Jim Simons was not a classic financier - quite the opposite. He began his career in Boston, the city of his birth. The son of a shoe factory executive, he became a professor at Harvard University and the prestigious Massachusetts Institute of Technology. His career took a turn for the worse during the Cold War, when he joined an American intelligence organization fighting the USSR. His skills were undeniably noticed. He succeeded in breaking the Soviet code, but was later dismissed for his stance against the Vietnam War. The story could already feature in a synopsis for a Clint Eastwood film, but it's really just the beginning. Our protagonist returns to Stony Brook University in New York. He heads the mathematics department and earns the highest possible distinction for his work in geometry.

But Jim Simons wants more. He wants wealth. His first wife highlights her ex-husband's thirst in an interview. "Money is power", he often told her.

So it was at the age of 40 that Jim Simons entered the world of finance in a rather timely fashion. At that time, in 1978, most investors were still fundamentalists. They talked to company directors, interpreted balance sheets and income statements, and relied on their intuition to decide whether or not to invest. Jim Simons wants to get his nose into charts, which many interpret as chaos. Simons believes, on the contrary, that variations are highly structured and therefore that markets are not random. He's certain that statistical anomalies can be exploited, and that's where his fortune will be made.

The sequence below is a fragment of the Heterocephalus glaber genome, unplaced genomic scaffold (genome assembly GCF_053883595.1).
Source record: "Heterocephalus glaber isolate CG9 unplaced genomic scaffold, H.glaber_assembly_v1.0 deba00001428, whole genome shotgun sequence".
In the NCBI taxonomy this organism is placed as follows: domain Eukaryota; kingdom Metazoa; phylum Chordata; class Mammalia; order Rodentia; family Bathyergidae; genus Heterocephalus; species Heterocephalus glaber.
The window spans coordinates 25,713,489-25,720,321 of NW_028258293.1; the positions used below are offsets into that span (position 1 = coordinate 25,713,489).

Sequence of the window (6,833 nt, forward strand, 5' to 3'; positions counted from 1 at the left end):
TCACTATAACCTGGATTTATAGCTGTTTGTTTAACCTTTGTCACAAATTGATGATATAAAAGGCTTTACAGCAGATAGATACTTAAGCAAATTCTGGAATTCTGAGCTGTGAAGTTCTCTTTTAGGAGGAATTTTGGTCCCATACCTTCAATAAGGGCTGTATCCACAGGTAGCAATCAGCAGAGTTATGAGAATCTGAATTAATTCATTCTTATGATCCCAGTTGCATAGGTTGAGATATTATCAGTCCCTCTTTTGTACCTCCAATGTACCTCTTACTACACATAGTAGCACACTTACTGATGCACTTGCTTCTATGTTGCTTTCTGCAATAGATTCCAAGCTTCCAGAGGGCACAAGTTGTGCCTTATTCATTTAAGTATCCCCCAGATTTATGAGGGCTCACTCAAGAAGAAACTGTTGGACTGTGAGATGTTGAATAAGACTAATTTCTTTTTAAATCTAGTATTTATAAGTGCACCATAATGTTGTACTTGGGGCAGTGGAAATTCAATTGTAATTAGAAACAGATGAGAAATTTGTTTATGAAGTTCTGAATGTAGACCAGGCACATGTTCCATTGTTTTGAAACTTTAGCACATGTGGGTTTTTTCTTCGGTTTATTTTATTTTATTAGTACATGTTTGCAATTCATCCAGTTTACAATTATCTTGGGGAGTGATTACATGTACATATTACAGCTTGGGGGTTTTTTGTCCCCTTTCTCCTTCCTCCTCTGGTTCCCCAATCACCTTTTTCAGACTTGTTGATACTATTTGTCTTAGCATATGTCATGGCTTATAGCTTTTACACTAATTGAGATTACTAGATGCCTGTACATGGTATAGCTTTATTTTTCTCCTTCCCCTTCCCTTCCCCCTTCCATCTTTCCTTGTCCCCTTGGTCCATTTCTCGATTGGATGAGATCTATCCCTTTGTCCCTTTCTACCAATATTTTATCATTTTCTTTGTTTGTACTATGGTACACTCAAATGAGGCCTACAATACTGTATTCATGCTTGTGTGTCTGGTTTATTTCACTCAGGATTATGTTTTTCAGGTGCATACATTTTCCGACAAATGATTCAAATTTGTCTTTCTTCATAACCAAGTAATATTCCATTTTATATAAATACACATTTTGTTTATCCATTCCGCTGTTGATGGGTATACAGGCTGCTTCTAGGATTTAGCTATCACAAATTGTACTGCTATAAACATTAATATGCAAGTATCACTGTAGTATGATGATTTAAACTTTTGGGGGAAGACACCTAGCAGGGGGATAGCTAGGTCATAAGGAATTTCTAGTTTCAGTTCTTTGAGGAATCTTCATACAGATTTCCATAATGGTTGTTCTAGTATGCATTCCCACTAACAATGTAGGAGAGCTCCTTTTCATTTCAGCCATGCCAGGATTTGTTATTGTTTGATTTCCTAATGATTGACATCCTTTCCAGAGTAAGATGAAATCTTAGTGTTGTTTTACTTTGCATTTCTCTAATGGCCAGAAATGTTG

He created an automated trading system based on a mathematical and algorithmic approach. There is no human interface. Jim Simons jokes, "I want models that make me money while I sleep". He set up his own company, Renaissance Technologies. The company's performance quickly caught on. The figures are extraordinary: between 1988 and 2018, his company's main fund, Medaillon, generated over $100 billion in earnings, with an average annual return of 66% (!!!). Jim Simons won't be denied. After fees, the average return is 39%.

While quantitative trading is very common today (more than a third of the money traded on the markets), Jim Simons was behind a major innovation for his time. His performance is off the charts, far superior to that of other investment champions such as Buffet, Lynch or Soros. Algorithmic finance has lost one of its founders and mentors.